Eyes on the Street: Progress on the Lawrence Street Transit Island

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People boarding the bus on Lawrence Street will be able to do so without conflicting with bike traffic. Photo: David Sachs

The protected bike lanes on Lawrence and Arapahoe streets are well on their way to completion, and so is an accompanying “transit island” that will help people waiting for the bus and people on bikes get where they need to go safely.

The island, also known as a “floating bus stop,” gives pedestrians a safe haven while waiting for the bus. The RTD stop on Lawrence Street between 15th and 16th (above) will move from the sidewalk to the island, allowing bicyclists to use the lane without getting in the way of people hopping on and off buses. The Department of Public Works finished laying the base on Friday.

When it’s all done, transit riders will have a zebra-striped crosswalk connecting the sidewalk to the island, across the bike lane. Markings alerting bicyclists to yield to pedestrians will be painted in the lane, and 4-foot-long “LOOK!” signs will remind pedestrians to watch for people on bikes before crossing.

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Photo: David Sachs

DPW will install two more transit islands along the Lawrence Street bike lane before it’s complete, with one at 18th and Lawrence already under construction. Denver has a few floating bus stops already, used in conjunction with the 18th Street bike lane:

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An existing floating bus stop along the 18th Street bike lane. Photo: David Sachs

The Lawrence Street protected bike lane and the accompanying transit infrastructure should be finished in the next few weeks, weather permitting.

  • mckillio

    I saw a tweet yesterday from DPW that had this little, amazing nugget in it, “11th Avenue – Installation of Bike Lanes
    There will be periodic lane closures on 11th Avenue from Osage to Ogden Street for installation of new bike lanes. The work is expected to take about a week to complete. When the bike lanes are finished, eastbound 11th Avenue from Delaware to Grant Street will have a new configuration, with eastbound vehicle traffic reduced from two lanes to one lane permanently to make room for people on bikes and achieve broader transportation network improvements.”
    This is huge for Capitol Hill.

    • dave

      Unfortunately there is already a “bike lane ends” sign posted at Logan. I guess somebody decided that they couldn’t spare a lane west of that point. I would have liked to see them make 11th ave one way where it narrows between logan and grant with a contra flow bike lane and then continue the lanes all the way across Speer.

      I am impressed with the focus on connectivity along the lawrence and arapahoe bike lanes. It’s too bad this hasn’t become standard practice yet.

      • mckillio

        Well yes, the ROW is too narrow between Logan and Grant to have bike lanes. The bike lanes should start back up West of Grant.

        I would definitely not want 11th to be one way and I’m not a fan of contra flow bike lanes, I ride relatively fast and they force you to slow down too much when passing.

        • dave

          The logan-grant jog is definitely a challenge, but the “bike lane ends” sign should be a measure of last resort. Replacing the westbound traffic lane or parking lane for one block with a bike lane seems feasible. At the very least, I hope there are large sharrows.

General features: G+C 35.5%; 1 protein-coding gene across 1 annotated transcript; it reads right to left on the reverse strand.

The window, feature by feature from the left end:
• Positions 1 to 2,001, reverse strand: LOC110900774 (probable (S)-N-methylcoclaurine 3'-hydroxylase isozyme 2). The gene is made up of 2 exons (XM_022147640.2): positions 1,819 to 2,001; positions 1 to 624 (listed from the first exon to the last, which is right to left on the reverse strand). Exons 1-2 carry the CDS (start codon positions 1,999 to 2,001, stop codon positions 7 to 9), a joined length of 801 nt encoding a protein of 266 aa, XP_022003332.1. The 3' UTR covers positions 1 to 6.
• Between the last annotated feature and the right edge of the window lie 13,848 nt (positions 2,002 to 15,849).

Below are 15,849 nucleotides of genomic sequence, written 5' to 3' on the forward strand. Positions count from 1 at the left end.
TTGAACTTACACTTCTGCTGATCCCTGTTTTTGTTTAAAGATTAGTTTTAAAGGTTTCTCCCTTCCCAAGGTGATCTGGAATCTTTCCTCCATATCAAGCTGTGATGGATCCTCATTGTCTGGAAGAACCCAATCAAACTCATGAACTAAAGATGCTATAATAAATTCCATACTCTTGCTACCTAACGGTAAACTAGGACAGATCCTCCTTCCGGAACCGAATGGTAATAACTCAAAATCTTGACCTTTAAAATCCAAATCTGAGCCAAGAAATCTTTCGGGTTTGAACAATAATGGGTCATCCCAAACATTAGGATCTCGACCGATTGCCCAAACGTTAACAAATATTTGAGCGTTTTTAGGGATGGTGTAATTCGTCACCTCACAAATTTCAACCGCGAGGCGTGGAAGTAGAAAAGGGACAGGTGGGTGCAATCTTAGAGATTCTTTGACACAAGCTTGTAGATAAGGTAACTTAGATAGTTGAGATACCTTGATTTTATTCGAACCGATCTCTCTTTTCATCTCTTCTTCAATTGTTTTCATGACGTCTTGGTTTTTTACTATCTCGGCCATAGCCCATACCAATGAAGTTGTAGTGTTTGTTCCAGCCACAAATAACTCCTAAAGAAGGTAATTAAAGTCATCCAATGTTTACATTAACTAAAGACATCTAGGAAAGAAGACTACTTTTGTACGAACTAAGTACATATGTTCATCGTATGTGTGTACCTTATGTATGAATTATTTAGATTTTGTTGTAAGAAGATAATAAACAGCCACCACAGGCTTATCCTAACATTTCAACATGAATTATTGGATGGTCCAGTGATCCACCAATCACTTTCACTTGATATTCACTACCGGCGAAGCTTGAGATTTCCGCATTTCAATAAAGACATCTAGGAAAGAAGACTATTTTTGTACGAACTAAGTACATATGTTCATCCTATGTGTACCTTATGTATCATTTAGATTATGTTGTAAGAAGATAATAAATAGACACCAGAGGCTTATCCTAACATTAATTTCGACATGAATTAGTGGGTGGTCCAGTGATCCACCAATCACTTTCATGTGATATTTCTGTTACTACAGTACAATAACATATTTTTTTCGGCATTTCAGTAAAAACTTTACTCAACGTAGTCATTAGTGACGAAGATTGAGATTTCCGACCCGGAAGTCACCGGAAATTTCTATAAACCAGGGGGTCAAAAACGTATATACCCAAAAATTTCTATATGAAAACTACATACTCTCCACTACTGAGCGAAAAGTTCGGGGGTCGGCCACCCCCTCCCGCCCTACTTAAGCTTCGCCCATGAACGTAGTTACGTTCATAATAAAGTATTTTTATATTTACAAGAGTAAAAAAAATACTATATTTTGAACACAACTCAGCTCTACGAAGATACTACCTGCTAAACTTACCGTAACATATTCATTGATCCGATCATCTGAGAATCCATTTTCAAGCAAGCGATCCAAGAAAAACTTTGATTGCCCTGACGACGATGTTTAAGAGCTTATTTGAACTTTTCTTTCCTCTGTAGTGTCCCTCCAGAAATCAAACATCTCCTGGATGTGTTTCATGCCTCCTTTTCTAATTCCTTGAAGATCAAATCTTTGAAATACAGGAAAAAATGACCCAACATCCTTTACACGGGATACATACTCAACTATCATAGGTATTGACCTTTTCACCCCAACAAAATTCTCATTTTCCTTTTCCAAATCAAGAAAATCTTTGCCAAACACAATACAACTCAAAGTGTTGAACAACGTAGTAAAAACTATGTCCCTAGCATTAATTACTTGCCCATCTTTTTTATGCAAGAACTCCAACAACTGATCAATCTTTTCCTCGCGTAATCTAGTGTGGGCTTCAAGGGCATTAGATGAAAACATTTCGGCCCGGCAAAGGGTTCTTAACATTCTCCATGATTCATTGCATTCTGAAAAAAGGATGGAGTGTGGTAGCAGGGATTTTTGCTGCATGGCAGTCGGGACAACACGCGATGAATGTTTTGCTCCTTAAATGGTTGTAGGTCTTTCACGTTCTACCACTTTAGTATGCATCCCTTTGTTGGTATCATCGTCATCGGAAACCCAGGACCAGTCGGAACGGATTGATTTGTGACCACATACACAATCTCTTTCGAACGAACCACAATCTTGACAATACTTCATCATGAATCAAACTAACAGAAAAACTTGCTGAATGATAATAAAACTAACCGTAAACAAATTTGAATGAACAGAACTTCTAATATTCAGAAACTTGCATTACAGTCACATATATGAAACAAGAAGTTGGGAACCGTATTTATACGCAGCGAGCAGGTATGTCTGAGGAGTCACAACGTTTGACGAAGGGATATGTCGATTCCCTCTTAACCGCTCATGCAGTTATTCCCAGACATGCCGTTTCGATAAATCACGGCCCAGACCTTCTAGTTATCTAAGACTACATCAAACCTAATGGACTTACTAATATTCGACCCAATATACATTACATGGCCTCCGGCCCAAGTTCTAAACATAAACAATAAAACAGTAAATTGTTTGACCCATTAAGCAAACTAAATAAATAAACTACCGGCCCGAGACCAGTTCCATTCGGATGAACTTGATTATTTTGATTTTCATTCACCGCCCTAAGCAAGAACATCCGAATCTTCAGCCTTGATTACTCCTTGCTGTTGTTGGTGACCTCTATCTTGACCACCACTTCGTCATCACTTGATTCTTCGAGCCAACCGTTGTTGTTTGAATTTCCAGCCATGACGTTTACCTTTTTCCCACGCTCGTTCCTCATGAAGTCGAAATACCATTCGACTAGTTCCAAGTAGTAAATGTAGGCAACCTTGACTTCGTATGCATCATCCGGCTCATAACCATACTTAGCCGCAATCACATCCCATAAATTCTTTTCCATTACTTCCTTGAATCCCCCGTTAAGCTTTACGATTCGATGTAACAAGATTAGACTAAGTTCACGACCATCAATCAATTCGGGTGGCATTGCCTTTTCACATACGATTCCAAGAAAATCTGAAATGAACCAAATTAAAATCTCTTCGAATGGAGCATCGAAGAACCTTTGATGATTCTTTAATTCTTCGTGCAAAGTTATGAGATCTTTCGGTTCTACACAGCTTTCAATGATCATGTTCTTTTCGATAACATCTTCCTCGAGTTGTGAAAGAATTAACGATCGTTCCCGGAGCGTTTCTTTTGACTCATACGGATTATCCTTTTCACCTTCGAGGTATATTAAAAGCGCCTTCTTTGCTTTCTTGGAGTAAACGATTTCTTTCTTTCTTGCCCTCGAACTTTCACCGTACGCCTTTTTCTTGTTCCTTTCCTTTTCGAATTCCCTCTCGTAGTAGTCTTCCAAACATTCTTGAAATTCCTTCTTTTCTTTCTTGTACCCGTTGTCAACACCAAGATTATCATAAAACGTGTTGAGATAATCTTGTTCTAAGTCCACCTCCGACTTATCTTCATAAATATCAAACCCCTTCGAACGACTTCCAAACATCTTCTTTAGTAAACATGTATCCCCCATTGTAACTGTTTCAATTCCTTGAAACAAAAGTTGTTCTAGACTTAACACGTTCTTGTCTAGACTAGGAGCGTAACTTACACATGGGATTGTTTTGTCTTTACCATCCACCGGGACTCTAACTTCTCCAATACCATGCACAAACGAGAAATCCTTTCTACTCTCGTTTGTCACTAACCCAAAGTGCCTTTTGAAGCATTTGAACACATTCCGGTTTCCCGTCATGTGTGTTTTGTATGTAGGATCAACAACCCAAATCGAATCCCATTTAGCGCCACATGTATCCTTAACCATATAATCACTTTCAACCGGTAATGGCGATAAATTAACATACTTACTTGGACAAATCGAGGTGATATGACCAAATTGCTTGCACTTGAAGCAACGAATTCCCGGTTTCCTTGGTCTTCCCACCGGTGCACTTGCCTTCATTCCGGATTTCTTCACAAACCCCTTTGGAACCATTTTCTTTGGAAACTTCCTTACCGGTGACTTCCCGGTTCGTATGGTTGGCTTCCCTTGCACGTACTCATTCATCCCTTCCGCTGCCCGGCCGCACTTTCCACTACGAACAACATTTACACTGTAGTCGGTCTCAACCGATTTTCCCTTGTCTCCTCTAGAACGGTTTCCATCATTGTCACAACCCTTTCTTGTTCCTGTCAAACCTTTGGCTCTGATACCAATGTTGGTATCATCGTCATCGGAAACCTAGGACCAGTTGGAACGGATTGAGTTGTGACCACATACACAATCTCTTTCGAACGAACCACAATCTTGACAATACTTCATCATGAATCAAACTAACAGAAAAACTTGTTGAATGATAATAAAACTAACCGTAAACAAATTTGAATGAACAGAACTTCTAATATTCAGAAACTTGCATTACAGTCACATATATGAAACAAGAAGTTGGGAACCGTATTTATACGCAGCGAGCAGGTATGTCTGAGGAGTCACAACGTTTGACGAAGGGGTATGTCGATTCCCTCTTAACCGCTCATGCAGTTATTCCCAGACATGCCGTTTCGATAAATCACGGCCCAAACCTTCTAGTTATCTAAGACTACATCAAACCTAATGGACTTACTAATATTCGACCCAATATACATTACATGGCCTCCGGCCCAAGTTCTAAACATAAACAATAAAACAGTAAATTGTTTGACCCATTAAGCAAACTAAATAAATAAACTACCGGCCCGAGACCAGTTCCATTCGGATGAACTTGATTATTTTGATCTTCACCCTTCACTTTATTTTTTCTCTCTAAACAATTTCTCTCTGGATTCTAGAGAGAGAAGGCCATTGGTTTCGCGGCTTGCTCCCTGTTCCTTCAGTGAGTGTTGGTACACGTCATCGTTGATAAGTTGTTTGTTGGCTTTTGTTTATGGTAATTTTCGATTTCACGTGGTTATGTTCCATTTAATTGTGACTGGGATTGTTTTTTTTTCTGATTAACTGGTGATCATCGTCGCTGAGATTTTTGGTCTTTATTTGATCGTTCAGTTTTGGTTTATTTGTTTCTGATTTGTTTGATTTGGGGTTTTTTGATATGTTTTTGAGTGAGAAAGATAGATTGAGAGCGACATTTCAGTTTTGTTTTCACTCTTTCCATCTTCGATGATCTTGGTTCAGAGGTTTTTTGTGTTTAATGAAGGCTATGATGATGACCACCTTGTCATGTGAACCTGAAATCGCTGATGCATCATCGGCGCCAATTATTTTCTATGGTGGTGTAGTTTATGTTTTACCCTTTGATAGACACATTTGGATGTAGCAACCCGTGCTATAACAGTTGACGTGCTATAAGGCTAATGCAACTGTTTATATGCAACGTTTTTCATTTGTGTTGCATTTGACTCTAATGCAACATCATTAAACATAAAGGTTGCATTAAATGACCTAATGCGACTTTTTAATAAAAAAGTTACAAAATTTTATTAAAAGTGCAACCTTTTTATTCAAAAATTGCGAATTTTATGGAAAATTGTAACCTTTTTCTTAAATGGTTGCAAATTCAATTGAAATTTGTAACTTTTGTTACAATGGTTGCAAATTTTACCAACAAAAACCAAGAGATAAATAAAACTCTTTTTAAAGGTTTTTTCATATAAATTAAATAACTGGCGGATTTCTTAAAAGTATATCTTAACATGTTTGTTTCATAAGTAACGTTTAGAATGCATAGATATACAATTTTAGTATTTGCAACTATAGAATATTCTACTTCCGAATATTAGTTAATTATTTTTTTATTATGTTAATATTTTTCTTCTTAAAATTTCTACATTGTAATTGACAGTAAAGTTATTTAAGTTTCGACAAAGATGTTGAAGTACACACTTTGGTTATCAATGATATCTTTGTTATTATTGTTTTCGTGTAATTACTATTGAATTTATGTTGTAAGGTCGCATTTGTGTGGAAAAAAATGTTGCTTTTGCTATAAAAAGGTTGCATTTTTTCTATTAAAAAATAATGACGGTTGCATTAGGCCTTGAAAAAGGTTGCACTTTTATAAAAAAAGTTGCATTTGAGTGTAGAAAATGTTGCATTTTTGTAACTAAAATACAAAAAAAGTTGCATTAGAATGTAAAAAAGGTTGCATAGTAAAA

• mckillio

            There is a bit of parking I believe on the north end of 11th between the alley and Logan. The ideal solution would be for Denver to buy part of the property on the south side of 11th between the alley and Grant (an ugly parking lot) to give the proper amount of space. I agree that they at least need to have sharrows, or better yet dashed bike lanes for that one block stretch.

            I’ve been riding along 11th from Logan to Osage almost every work day for over three years to take the train to work and could not be more excited about this. I wonder if they will remove the bike route along 12th.

            DPW is also supposed to be reworking the intersection around Speer and 11th in the next couple of years, certainly overdue.

            I would like to see 12th cross over the canal so that drivers can turn onto and off of Speer onto 12th rather than essentially forcing them to take 11th, especially if they ditch the 12th ave bike route. This would alleviate drivers and take some traffic off of 11th, making it safer for bikers.

        • A well-designed contraflow lane does not cause anyone to slow. That being said, they probably should just go ahead and close the road completely (except to local traffic) to make a bike boulevard.

          • mckillio

            Eh, if I’m going 15mph and the person in front of me is going 10mph and someone is riding in the opposite direction so that I can’t pass the slower person then I have to slow down. Is there a chance we’re talking about different bike lane configurations?

          • A bikeway that’s only wide enough for single-file riding in each direction isn’t well-designed.

  • dave

    Unfortunately there is already a “bike lane ends” sign posted at Logan. I guess somebody decided they couldn’t spare a lane west of that point. I would have liked to see them make 11th ave one way where it narrows between Logan and Grant with a contra flow bike lane and then continue the lanes all the way across Speer.

    I am impressed how much DPW focused on connectivity along the Lawrence and Arapahoe bike lanes. It’s too bad this hasn’t become standard practice yet.

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